When Petra was first visited by modern Europeans in the early 1800’s Bedouins were living in the tomb buildings. About 25 years ago the Bedouins were provided modern housing and the rights to work in Petra in exchange for moving out of historic Petra. Petra then became a world heritage site and the largest tourist attraction in Jordan. In our half day there we saw maybe a third of the site. Petra alone was worth the trip.

Tuesday, May 29, 2012

Its About Dead People: Part One

Those of you, who know me, know I have a love of megalithic stone structures. The oldest of these are found in Turkey and throughout Europe. Many are tomb structures but they also include Stonehenge, other stone circles and singular stones. In Europe this megalithic construction is found from 5000 BC until about 1200 BC. (Surprisingly it continues on some Pacific Ocean islands until the 19th century when it is interrupted by the European invasion of the world.) Interestingly the literature draws no connection between megalithic architecture and pyramid construction. They seem to me to be both drawn out of the human quest to see, ‘how big can I make it.’ That quest still goes on...

How tall a building can I build?

How big a company can I make?

How long a limousine can still make it through the drive-through?

 How big a car can still fit in the garage?

Knowing all that, you can imagine how excited I was to see the pyramids and my first, the step pyramid at Saqqara was not a disappointment. The Egyptians had a culture of honoring the dead, especially the Pharaoh and other elites. All the tombs of Egypt were located west of the Nile in the belief that the dead followed Ra the Sun god towards the sunset. Prior to the pyramid the dead were housed in a mastaba, a one-story square rectangular building that might house the dead in a chamber or might sit over and hide the entrance to a burial shaft where the dead were placed. Though mainly for one person, if children predecease their parents they are often found in the tombs. Imhotep in service of King Djoser changes the tomb business. You may remember Imhotep in the title role of the mummy movies.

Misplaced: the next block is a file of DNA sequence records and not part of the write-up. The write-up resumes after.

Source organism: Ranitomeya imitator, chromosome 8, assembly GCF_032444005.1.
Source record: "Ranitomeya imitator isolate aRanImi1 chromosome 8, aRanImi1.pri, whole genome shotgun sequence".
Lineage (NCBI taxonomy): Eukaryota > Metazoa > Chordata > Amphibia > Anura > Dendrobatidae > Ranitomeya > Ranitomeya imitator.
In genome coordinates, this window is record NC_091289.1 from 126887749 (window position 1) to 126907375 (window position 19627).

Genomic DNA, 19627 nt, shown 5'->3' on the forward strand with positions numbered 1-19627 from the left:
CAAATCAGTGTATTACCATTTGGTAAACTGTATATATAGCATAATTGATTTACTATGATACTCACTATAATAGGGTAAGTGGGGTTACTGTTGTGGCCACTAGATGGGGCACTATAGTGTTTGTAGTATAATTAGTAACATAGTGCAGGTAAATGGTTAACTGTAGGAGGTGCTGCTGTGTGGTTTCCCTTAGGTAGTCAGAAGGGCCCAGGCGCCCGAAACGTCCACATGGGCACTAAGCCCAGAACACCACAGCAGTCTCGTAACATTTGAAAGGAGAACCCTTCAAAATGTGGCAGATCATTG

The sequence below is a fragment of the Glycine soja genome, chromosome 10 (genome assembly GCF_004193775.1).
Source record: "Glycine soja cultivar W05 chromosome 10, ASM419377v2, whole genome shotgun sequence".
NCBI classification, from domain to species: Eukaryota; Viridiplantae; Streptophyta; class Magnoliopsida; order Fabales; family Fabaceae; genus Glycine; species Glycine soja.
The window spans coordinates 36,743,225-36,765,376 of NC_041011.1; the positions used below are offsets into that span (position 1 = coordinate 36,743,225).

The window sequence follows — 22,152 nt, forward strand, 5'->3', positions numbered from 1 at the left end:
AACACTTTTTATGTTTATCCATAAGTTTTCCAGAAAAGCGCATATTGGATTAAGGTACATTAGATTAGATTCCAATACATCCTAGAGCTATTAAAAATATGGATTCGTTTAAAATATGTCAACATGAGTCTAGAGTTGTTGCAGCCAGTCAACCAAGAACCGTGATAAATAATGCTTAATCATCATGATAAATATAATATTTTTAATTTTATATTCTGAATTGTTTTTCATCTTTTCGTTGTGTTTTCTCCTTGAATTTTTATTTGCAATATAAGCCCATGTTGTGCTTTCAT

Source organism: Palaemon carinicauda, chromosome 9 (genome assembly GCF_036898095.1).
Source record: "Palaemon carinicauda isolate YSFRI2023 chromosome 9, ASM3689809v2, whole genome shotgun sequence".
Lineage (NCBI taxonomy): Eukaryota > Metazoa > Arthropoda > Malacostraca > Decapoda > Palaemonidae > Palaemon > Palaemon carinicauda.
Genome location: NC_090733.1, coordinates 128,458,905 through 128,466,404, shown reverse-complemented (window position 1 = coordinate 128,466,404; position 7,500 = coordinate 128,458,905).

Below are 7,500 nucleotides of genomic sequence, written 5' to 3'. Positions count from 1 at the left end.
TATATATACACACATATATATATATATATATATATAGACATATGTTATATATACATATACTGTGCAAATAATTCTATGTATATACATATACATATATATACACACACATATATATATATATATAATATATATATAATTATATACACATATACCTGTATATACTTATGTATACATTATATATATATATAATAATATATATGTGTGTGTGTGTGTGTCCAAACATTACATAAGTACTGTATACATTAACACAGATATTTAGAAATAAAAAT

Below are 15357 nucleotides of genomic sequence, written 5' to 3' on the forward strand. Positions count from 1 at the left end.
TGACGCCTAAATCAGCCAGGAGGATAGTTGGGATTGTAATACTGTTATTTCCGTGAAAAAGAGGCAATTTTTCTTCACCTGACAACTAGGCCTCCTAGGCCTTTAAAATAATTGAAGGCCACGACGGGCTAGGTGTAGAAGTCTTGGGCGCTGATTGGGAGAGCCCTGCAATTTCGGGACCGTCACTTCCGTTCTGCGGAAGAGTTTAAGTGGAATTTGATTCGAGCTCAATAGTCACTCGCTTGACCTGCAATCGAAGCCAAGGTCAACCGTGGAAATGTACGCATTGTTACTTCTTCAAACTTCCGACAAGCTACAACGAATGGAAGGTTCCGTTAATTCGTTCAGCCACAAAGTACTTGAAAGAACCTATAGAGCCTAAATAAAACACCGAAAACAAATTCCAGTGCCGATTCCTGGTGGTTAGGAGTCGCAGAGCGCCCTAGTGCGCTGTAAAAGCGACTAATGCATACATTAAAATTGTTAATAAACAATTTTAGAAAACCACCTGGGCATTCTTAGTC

He starts by building a mastaba for King Djoser. He then built a second mastaba on top of the first. He then expands the base and start building one, on top of another until he has a six step pyramid. This is the first large stone building on Earth. (c. 2620 bc) Stonehenge is dated to somewhere between 2400 – 2200 bc.

The great thing about Djoser’s pyramid at Saqqara is that you approach through a colonnade building. From the colonnade you exit out into bright sunlight in a large walled court. The walls block your view of the surrounding landscape so all you see is the pyramid against the sky.

The Zepplin Trip over the Pyramids cost Extra But we thought it was worth it.